SNP income tax changes: an attempt to balance left and right

Public Entrance Scottish Parliament

On Thursday, Scotland’s Finance Secretary Derek Mackay unveiled Scotland’s 2018/19 draft budget.

The budget, which can be viewed in full here, makes some notable changes to income tax. The 40p and 45p bands will be increased by one pence each while a new 19p rate will be introduced for those earning between £11,850 and £13,850. Furthermore, a 21p rate is being introduced for individuals earning between £24,001 and £44,273.

The Scottish parliament has had tax powers since its rebirth in 1999, but this is the first time it has made significant changes. For this reason, the changes are truly historic.

The SNP has long been called on to raise taxes from Scottish Labour and the Scottish Greens.

Green co-leader Patrick Harvie has said that the argument for progressive taxes is winning, and that the Greens are making their mark on the government.

As for Labour, newly elected leader Richard Leonard said in the chamber that more radical changes to taxation are needed.

The Scottish Conservatives have criticised the changes.

In one sense, change was inevitable. The SNP need to rely on other parties, and moving in the direction of the Greens and Labour gives them the ability to move forward without relying on Conservative support.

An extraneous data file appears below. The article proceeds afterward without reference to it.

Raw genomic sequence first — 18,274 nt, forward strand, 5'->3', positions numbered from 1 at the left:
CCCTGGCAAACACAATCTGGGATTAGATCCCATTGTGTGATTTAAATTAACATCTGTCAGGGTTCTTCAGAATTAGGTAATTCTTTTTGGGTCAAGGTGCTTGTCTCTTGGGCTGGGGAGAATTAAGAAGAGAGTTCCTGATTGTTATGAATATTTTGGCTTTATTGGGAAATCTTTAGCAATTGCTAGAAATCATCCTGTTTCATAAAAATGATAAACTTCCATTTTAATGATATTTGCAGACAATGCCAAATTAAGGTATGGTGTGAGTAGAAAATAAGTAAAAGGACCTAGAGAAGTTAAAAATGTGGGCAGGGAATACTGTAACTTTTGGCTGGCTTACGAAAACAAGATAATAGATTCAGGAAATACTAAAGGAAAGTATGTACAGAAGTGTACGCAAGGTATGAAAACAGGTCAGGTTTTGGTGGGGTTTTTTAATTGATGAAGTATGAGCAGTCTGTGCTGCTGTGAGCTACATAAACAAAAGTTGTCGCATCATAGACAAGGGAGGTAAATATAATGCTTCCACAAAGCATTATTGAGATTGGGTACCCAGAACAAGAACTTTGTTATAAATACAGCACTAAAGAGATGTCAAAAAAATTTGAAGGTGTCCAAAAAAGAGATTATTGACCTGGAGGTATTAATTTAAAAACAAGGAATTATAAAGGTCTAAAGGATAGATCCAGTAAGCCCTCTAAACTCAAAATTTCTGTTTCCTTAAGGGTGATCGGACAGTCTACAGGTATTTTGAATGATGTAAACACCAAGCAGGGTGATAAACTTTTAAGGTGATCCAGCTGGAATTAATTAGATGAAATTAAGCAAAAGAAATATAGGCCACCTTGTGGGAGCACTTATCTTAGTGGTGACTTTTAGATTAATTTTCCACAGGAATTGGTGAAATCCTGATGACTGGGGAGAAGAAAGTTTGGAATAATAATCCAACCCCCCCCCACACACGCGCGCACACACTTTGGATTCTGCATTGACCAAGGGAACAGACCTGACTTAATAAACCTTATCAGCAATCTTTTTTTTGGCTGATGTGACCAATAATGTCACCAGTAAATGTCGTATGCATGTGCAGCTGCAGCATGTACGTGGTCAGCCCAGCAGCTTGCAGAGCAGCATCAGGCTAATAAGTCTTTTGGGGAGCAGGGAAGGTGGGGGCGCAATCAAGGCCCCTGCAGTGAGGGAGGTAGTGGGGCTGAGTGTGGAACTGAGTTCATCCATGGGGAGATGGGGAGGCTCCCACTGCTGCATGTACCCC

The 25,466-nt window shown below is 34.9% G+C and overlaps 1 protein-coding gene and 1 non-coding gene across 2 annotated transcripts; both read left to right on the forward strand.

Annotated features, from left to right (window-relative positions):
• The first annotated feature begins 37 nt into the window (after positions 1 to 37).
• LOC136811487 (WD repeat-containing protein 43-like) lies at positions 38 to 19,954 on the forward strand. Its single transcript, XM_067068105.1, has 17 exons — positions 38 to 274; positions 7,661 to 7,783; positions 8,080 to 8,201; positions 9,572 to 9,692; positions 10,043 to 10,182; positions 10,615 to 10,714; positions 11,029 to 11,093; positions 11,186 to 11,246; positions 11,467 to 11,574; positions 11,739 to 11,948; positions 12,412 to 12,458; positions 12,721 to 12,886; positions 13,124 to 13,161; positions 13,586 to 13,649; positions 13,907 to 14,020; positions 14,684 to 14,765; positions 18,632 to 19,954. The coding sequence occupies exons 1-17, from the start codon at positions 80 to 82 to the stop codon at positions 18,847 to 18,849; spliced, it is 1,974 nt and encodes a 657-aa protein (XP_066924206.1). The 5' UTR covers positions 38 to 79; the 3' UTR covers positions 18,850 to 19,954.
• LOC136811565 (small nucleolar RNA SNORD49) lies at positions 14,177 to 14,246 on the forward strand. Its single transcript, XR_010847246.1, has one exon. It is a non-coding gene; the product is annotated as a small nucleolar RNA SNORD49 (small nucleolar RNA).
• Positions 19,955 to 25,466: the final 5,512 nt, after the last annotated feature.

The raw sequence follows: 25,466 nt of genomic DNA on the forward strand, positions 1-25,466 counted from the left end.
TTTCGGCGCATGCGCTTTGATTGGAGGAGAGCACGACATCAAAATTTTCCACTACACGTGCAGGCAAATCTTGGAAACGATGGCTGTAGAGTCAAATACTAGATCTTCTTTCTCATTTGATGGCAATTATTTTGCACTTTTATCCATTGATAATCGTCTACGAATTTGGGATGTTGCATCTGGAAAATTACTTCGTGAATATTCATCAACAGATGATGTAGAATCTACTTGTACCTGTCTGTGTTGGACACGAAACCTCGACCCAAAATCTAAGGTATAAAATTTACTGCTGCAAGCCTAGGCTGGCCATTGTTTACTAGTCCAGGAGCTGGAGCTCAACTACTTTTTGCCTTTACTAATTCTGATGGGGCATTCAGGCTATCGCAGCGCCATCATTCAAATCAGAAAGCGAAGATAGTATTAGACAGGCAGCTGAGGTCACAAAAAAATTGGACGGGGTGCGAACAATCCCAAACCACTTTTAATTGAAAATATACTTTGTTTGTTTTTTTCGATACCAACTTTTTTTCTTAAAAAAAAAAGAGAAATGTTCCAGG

But the income tax changes are symbolic of the SNP’s difficult balancing act between the left and right of its electorate. Much of its support comes from small 'c' rural conservative areas while another large section has a more radical outlook. In 2015, the pro-independence wave that swept the SNP to power was enough to cover up economic differences, but the 2017 election showed that the party is vulnerable to support leakage at both its left and the right.

As a result, the SNP are attempting to be both bold and cautious at the same time. Tax cuts for low paid workers will be welcomed all round, but the small changes in the top two rates show the party is shifting to the left, but not so much as to lose more support on its right.

Two questions remain.

First, will the tax changes result in more revenue for the Scottish government?

Secondly, how much will Labour support fall and how much will Conservative support rise?

If any at all.

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